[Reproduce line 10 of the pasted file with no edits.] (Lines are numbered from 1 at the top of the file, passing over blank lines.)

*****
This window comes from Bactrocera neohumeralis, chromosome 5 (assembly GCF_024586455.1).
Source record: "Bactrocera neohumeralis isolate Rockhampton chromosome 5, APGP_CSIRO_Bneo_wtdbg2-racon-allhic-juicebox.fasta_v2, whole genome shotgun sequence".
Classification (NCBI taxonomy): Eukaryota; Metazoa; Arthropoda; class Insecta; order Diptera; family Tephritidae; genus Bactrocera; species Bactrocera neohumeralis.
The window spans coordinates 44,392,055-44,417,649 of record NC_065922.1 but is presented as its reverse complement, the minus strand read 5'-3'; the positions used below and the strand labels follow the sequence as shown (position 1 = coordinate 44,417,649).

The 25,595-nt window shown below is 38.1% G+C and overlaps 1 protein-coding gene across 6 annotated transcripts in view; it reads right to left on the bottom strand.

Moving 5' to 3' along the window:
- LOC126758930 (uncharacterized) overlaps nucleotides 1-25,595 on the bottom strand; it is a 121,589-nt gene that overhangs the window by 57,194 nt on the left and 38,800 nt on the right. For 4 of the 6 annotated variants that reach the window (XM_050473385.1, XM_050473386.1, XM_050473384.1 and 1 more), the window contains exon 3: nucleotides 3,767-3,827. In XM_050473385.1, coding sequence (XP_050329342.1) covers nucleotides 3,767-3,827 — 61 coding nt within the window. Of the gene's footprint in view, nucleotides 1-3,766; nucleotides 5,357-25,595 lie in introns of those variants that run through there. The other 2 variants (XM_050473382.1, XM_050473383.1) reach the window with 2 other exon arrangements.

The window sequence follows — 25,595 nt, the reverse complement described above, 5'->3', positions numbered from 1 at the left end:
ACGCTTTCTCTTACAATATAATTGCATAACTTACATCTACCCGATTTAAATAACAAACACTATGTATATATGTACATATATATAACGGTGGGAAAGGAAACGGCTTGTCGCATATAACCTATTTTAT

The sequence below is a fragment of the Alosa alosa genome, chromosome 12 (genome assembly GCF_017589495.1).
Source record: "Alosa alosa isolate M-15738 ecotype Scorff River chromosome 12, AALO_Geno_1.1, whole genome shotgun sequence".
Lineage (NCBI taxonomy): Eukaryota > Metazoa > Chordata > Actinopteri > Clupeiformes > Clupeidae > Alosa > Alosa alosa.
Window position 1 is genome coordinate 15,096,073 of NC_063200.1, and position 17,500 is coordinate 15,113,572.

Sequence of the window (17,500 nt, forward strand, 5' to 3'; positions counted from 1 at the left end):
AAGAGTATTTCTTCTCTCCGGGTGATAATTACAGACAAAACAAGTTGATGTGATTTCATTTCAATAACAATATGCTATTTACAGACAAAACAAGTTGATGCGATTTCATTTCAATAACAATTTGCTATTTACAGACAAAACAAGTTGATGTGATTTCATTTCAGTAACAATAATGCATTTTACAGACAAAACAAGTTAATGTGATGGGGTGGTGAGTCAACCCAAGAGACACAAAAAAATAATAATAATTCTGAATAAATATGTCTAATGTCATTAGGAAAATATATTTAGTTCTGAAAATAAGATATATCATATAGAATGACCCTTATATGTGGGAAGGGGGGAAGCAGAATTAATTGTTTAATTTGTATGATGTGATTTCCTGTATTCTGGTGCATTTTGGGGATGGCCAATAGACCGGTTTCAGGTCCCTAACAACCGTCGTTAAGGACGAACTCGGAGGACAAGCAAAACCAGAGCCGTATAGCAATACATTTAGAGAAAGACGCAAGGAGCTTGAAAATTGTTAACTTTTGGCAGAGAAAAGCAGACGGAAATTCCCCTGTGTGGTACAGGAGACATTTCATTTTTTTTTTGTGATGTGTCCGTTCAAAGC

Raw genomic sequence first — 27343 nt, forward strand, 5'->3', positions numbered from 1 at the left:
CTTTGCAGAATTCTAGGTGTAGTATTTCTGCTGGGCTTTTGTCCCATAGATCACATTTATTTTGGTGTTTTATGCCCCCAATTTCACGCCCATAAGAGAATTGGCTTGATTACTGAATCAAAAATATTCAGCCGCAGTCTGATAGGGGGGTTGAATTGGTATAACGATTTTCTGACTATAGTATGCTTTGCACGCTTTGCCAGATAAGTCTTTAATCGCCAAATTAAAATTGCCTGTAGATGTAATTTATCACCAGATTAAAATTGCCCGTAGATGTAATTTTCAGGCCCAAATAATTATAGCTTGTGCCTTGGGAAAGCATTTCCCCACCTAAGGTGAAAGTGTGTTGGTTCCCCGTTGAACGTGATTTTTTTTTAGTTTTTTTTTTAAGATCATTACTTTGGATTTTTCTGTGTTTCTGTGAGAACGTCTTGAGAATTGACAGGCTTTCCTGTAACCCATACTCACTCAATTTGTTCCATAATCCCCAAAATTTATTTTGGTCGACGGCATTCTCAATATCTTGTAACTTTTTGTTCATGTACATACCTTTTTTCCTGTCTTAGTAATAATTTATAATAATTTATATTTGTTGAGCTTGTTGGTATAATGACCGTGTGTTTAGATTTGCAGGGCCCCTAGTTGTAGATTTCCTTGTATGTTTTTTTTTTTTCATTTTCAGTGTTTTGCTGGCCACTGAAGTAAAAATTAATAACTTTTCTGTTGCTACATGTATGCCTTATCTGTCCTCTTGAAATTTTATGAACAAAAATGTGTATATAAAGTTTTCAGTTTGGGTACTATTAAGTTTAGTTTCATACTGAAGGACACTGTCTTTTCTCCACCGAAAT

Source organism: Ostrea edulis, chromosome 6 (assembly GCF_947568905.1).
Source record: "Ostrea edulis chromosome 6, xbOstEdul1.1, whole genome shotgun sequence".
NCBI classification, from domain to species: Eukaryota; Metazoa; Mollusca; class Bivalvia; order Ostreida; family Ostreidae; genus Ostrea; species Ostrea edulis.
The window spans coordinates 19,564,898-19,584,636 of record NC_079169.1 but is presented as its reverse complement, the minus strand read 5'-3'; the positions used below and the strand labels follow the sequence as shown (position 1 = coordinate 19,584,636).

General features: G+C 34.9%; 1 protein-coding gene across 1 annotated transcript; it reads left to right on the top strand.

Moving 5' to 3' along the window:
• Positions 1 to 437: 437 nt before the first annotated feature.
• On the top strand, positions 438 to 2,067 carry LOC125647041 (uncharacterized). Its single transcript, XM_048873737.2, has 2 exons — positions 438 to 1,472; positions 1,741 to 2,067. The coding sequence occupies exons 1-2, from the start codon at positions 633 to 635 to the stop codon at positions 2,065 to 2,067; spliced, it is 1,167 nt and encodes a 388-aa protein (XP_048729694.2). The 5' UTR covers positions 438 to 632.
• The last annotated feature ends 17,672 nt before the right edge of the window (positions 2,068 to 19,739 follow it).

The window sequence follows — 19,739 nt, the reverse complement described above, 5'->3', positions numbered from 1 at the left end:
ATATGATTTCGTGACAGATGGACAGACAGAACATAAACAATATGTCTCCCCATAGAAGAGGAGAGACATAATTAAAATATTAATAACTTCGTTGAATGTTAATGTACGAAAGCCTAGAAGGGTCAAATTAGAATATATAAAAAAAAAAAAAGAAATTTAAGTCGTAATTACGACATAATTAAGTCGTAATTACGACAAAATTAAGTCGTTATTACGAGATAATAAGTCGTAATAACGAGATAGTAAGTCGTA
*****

The sequence below is a fragment of the Alosa alosa genome, chromosome 12 (genome assembly GCF_017589495.1).